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The Nobel Prize in literature goes to a Black writer for the first time since 1993

By October 7, 2021News & Current Affairs
Abdulrazak Gurnah

The Zanzibar-born novelist is known for his postcolonial works, examining refugee life in England and the effects of empire. He is the first Black person awarded the prize since Toni Morrison in 1993

By Andrew Limbong, NPR —

Zanzibar-born novelist Abdulrazak Gurnah won this year’s Nobel Prize in literature.

“For his uncompromising and compassionate penetration of the effects of colonialism and the fate of the refugee in the gulf between cultures and continents,” the Swedish Academy announced Thursday morning.

The award comes with more than $1 million in prize money.

Gurnah was born in 1948. He was previously a professor of English and postcolonial literature at the University of Kent in Canterbury, England, until his retirement.

Gurnah has written 10 novels, including 1994’s Paradise, which was shortlisted for the Booker Prize. It tells the story of a boy, Yusuf, who’s been pawned off by his father to a merchant to settle old debts. As Yusuf is taken through different parts of Africa, Gurnah’s writing pushes back against previous Western takes on the continent. As NPR’s book critic Alan Cheuse noted at the time, “No Heart of Darkness in these pages. Gurnah gives us a more realistic mix of light and dark, of beautiful forests, dangerous vines and snakes, and a patchwork of warring fiefdoms and wily traders right out of the Middle Ages.”

The American poet Louise Glück won the 2020 Nobel Prize in literature.

The Swedish Academy often takes criticism for focusing too heavily on male, mainly Eurocentric writers. In its 120-year history, only 16 women have won the Nobel Prize in literature. Until today, the last Black person awarded the prize was Toni Morrison in 1993. Gurnah is the fifth writer from Africa to win — joining Wole Soyinka, Naguib Mahfouz, Nadine Gordimer and J.M. Coetzee.

The Swedish Academy does have plans to start increasingly diversifying laureate candidates next year, according to the Academy’s Nobel Committee chair Anders Olsson. In a recent interview with The New Republic, Olsson said they plan on having experts in language areas the committee doesn’t have a “deep competence” in (primarily, places in Africa and Asia), who will offer reports, presumably with a list of names worth considering.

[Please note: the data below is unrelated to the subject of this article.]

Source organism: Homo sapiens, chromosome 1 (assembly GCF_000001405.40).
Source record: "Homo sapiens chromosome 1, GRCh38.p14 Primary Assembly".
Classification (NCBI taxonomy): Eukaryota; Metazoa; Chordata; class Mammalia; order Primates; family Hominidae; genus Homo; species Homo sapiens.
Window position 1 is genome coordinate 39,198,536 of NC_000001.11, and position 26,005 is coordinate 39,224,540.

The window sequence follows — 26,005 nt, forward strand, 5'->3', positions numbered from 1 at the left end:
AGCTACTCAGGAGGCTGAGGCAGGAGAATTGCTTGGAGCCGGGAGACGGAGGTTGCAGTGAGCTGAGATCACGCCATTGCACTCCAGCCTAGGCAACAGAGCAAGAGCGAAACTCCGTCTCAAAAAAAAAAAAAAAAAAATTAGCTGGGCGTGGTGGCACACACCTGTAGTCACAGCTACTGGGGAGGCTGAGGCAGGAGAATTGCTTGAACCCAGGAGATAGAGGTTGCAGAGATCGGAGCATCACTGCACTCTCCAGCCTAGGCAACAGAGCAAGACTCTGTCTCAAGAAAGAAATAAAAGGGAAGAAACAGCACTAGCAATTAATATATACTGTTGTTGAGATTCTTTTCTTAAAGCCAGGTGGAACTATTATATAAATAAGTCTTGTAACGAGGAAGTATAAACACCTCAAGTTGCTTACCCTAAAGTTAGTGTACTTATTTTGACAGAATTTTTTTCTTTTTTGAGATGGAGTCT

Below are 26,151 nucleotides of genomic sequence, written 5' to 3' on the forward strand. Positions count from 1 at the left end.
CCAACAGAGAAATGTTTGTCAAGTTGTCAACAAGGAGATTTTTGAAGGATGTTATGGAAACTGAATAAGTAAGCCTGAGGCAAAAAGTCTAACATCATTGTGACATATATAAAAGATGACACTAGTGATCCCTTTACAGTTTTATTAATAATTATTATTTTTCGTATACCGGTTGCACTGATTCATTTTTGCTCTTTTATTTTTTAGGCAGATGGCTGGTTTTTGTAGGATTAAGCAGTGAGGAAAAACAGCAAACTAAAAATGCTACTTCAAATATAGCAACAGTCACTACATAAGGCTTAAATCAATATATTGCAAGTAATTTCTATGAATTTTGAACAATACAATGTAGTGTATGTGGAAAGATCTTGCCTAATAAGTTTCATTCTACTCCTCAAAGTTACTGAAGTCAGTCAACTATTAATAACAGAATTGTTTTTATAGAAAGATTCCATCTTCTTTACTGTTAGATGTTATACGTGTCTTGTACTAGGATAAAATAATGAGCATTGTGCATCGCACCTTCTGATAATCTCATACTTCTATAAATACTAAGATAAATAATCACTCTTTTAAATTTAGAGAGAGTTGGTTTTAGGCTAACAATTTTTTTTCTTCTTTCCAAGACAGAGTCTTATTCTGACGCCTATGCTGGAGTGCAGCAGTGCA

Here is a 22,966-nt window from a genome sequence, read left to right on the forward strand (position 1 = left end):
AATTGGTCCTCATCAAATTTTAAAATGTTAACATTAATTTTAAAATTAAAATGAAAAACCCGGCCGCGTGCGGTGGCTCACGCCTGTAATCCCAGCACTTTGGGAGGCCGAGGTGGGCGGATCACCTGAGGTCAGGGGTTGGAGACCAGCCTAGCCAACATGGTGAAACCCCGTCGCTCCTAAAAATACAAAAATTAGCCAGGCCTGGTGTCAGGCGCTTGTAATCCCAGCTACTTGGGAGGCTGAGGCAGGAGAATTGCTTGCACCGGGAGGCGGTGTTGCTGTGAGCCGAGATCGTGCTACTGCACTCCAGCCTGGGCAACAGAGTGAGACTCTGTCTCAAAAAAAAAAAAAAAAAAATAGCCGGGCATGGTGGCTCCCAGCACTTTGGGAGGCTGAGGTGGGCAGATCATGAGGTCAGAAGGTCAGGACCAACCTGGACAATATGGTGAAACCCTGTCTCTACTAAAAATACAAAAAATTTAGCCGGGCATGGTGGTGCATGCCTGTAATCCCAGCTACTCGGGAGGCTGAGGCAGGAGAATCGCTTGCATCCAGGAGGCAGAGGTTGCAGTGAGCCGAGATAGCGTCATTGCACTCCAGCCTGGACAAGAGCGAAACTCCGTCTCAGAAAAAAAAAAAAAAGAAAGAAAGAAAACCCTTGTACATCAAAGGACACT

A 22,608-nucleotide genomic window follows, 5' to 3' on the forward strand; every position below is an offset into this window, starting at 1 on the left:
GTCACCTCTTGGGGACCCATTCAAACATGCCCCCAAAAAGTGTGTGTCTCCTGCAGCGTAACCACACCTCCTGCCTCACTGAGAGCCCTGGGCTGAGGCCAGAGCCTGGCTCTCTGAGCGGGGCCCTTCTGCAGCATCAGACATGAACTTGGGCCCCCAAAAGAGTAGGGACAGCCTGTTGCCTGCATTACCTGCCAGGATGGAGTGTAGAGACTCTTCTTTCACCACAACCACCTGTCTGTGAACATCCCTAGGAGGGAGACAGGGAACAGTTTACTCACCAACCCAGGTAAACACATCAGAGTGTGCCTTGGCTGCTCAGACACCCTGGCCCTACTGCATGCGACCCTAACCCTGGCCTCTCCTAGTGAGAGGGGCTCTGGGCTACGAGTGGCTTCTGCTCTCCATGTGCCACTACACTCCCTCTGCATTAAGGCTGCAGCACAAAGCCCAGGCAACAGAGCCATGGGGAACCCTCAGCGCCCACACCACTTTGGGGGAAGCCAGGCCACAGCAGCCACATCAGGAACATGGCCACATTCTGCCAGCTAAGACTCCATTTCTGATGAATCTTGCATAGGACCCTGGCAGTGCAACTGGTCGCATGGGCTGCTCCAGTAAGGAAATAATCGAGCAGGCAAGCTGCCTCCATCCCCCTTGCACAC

In 2018, the prizes were postponed after Jean-Claude Arnault, a Swedish Academy member’s husband, was accused of sexual misconduct and leaking academy information. Arnault was later sentenced to two years in prison for rape.

Other Nobel Prizes awarded so far this week include David Julius and Ardem Patapoutian in medicine, for their work in touch and temperature. Benjamin List and David Macmillan’s research in building chemicals netted them the chemistry prize. And the prize for physics was split with one half going to Syukuro Manabe and Klaus Hasselmann for their studies in climate change, and the other half going to Giorgio Parisi for his work examining patterns in materials.

The Nobel Peace Prize will be announced Friday.

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‘It’s just wonderful’ Tanzanian writer Gurnah says on winning Nobel Prize

Reporting by Guy Faulconbridge; Editing by Alistair Smout, Reuters —

Tanzanian writer Abdulrazak Gurnah, who won the 2021 Nobel Prize in Literature, said on Thursday it was just wonderful to win the prize and that he was honoured to be recognised with an award that has been given to such a huge list of accomplished writers.

“I think its just brilliant and wonderful,” Gurnah told Reuters when asked how he felt to win the prize. “I am very grateful to the Swedish Academy for nominating me and my work.”

“It’s just great – its just a big prize, and such a huge list of wonderful writers – I am still taking it in,” he said. “It was such a complete surprise that I really had to wait until I heard it announced before I could believe it.”

Asked if he was drinking champagne or dancing for joy, he said: “No” with a laugh.

 


Source: Prt 1 NPR / Prt 2 Reuters

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IBW21 (The Institute of the Black World 21st Century) is committed to building the capacity of Black communities in the U.S. to work for the social, political, economic and cultural upliftment, the development of the global Black community and an enhanced quality of life for all marginalized people.